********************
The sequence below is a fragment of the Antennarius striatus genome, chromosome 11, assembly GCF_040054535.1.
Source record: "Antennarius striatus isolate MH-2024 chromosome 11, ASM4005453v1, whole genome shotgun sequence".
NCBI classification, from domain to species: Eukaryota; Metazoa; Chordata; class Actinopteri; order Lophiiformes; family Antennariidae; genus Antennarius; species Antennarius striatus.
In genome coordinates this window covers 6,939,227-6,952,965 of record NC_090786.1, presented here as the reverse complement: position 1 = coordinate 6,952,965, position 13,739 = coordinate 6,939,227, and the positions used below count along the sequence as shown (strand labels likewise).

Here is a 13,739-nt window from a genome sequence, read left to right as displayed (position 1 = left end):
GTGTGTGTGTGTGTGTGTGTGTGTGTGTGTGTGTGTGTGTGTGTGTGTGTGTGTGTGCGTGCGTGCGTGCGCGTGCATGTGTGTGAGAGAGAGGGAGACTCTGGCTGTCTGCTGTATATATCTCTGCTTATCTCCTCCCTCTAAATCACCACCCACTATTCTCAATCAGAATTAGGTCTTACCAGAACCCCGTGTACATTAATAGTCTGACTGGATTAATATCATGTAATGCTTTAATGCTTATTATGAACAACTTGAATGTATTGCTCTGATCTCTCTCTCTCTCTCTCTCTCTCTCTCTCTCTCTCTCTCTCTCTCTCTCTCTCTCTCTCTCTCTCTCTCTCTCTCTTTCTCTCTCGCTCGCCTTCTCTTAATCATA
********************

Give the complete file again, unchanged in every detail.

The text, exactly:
The sequence below is a fragment of the Antennarius striatus genome, chromosome 11, assembly GCF_040054535.1.
Source record: "Antennarius striatus isolate MH-2024 chromosome 11, ASM4005453v1, whole genome shotgun sequence".
NCBI classification, from domain to species: Eukaryota; Metazoa; Chordata; class Actinopteri; order Lophiiformes; family Antennariidae; genus Antennarius; species Antennarius striatus.
In genome coordinates this window covers 6,939,227-6,952,965 of record NC_090786.1, presented here as the reverse complement: position 1 = coordinate 6,952,965, position 13,739 = coordinate 6,939,227, and the positions used below count along the sequence as shown (strand labels likewise).

Here is a 13,739-nt window from a genome sequence, read left to right as displayed (position 1 = left end):
GTGTGTGTGTGTGTGTGTGTGTGTGTGTGTGTGTGTGTGTGTGTGTGTGTGTGTGTGCGTGCGTGCGTGCGCGTGCATGTGTGTGAGAGAGAGGGAGACTCTGGCTGTCTGCTGTATATATCTCTGCTTATCTCCTCCCTCTAAATCACCACCCACTATTCTCAATCAGAATTAGGTCTTACCAGAACCCCGTGTACATTAATAGTCTGACTGGATTAATATCATGTAATGCTTTAATGCTTATTATGAACAACTTGAATGTATTGCTCTGATCTCTCTCTCTCTCTCTCTCTCTCTCTCTCTCTCTCTCTCTCTCTCTCTCTCTCTCTCTCTCTCTCTCTCTCTCTCTTTCTCTCTCGCTCGCCTTCTCTTAATCATA